Our morning began at sunrise from the launch ramp at Centennial Park. Barker piloted the Calibogue, powered by a Mercury 300 Verado Pro, northward across Sarasota Bay to an area known as Long Bar, where Koehler and Barker planned to target redfish on the incoming tide. With air temps in the low 50s, the run felt a bit chilly, though the flaring bow kept us completely dry. Rather than stand in the wind, I opened the backrest to the two-person bench seat that tucks into the aft casting deck and kicked back, seated below the wind. “I wish airline seats were this comfortable,” I shouted to Barker, who turned back and smiled. Photo by Jim HendricksJim Hendricks
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Innovative Touches

The Barker 26 Calibogue Bay offer great innovation. For example, the ­foldout bench seat, for example, is more than just a place to rest. Like a Russian ­nesting doll, the seat bottom lifts up to reveal a dry-storage box underneath for dock lines and fenders. Lift out that box to access the fully lined bilge ­compartment, pumps, fuel filter and other rigging. Photo by Jim HendricksJim Hendricks
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Immaculate Fit and Finish

The Barker 26 Calibogue Bay features outstanding craftsmanship and superb fit and fish. The bilge rigging is clean and simple with plenty of room to service any components below deck. Photo by Jim HendricksJim Hendricks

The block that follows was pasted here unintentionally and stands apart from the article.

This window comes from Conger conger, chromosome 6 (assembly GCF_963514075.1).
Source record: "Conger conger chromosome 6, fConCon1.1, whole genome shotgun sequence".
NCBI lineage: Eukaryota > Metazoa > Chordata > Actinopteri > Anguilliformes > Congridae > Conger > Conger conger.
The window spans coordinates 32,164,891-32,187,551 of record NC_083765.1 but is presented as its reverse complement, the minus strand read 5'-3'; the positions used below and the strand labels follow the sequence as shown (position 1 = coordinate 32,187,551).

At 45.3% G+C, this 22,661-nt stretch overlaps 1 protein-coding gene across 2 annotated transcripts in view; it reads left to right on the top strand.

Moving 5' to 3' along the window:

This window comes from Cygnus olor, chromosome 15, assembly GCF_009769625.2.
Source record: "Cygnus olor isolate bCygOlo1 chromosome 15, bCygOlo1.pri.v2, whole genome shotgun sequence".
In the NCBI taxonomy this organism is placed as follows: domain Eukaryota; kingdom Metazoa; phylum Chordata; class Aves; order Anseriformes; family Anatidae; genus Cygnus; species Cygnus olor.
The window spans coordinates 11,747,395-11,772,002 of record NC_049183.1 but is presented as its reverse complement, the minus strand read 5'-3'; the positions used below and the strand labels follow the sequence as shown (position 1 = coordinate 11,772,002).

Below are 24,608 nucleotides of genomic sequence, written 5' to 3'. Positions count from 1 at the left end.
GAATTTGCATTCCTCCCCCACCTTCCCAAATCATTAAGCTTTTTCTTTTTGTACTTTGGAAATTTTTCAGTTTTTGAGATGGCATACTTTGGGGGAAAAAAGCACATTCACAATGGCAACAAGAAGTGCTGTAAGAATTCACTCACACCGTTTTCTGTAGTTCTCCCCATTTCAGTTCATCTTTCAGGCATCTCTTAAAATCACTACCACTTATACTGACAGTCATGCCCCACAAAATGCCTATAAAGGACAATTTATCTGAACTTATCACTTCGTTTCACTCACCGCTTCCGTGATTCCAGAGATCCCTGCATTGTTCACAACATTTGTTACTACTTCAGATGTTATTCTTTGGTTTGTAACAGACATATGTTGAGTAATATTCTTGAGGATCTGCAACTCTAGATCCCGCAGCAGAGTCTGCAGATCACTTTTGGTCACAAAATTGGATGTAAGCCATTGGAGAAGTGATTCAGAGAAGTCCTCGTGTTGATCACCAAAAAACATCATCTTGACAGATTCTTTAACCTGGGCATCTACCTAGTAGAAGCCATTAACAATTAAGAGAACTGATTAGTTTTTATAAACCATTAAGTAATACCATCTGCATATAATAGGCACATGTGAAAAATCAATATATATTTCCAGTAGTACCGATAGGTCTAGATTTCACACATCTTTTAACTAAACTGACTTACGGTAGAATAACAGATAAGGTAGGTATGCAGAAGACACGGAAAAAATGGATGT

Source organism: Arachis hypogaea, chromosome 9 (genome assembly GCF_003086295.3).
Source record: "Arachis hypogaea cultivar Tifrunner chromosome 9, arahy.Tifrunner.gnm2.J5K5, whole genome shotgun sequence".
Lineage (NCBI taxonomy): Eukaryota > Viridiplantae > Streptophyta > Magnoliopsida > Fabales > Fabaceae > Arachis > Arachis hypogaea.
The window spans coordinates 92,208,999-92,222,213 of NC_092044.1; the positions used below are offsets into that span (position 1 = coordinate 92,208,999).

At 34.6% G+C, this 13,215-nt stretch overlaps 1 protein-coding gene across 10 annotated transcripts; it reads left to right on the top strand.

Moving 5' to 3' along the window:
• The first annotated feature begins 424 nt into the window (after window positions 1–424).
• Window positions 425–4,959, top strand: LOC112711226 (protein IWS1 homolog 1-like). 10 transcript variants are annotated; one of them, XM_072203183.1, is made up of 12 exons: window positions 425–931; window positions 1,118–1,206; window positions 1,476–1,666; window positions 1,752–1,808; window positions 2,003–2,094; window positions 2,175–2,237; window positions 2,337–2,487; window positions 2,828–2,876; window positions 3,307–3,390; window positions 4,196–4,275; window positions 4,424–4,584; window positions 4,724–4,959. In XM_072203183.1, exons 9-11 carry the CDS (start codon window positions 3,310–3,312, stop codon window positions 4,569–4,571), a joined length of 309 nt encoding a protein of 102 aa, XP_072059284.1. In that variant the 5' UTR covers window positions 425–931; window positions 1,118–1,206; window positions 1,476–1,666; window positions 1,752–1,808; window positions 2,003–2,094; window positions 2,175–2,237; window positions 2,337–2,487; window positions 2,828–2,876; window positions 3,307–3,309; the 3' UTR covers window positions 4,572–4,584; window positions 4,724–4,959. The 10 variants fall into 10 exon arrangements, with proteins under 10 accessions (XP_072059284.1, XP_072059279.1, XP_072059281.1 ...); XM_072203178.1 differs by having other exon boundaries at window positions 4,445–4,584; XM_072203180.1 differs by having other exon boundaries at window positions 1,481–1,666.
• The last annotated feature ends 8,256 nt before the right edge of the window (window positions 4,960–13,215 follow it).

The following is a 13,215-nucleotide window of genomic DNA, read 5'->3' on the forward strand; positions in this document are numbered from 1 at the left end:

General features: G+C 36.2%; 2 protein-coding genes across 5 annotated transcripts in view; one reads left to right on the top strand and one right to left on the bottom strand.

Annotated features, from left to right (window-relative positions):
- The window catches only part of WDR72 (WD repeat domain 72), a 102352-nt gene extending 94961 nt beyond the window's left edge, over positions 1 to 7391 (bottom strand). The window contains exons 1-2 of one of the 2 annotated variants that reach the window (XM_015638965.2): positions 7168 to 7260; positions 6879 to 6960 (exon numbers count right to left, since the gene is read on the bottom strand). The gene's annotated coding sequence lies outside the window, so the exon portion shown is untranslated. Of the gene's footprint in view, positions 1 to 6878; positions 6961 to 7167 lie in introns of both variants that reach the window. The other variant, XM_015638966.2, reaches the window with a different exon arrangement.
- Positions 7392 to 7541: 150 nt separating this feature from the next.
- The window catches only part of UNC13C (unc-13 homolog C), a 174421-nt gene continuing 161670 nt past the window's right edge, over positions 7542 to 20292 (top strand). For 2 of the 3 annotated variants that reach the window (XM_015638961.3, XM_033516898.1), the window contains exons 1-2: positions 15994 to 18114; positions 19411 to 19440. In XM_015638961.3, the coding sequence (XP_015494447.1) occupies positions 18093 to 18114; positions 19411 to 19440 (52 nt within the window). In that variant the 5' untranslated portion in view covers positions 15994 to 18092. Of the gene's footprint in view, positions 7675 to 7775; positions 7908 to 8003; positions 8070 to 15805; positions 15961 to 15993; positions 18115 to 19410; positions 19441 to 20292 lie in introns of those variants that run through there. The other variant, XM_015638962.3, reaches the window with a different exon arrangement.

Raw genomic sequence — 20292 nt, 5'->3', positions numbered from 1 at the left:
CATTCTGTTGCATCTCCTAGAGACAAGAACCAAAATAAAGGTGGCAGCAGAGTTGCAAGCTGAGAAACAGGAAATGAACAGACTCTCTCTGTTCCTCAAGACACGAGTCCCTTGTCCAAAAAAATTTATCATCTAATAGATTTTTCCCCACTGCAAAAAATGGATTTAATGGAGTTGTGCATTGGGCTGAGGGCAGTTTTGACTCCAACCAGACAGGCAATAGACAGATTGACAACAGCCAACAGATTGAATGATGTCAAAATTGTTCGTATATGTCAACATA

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Ample Helm Space

This Calibogue Bay was equipped with CZone digital switching for all accessories. The switch panel also included LED readouts to monitor the voltage of the engine and house batteries, as well as the combined voltage of the trolling-motor batteries. Using the Garmin GMM 190 19-inch monitor with chart plotting and sonar, flush-mounted in the 31-inch-wide helm panel, I ran a course southward to the Buttonwood area of Sarasota Bay — one of Koehler’s go-to spots. Photo by Jim HendricksJim Hendricks
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Running Strong

With the 300 Verado turning a Mercury 21-inch-pitch Revolution 4 stainless-steel propeller and carrying 45 gallons of fuel, the 4,250-pound boat jumped on plane in 5.8 seconds, cresting 30 mph in 8.3 seconds, en route to a top speed of 61.2 mph at 6,200 rpm. At wide-open throttle, the outboard burned 30 gallons per hour, resulting in 2.04 mpg. The most economical cruise speed proved to be at 3,500 rpm and 29.3 mph, with a burn rate of 8.4 gallons per hour for 3.49 mpg, and a maximum cruising range of 314 miles based on the 90-­gallon fuel capacity. You can push the speed up to 38.5 mph at 4,000 without much of a penalty in fuel economy — the burn rate is 11.2 gallons per hour for 3.44 mpg. If you want to slow down in rough seas, the boat will plane at speeds as low as 14 mph. Photo courtesy Barker BoatworksCourtesy Barker Boatworks
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Fishing Machine

After two hours of nonstop angling action, I was convinced this boat is great for catching fish. It was also ­comfortable and easy to drive. It is clear that Kevin Barker has poured his heart, soul, and years of fishing and boatbuilding experience into one of the most well-thought-out and well-built bay boats on the market today. If this is the way he builds his first one, I can’t wait to see what comes next. Photo by Jim HendricksJim Hendricks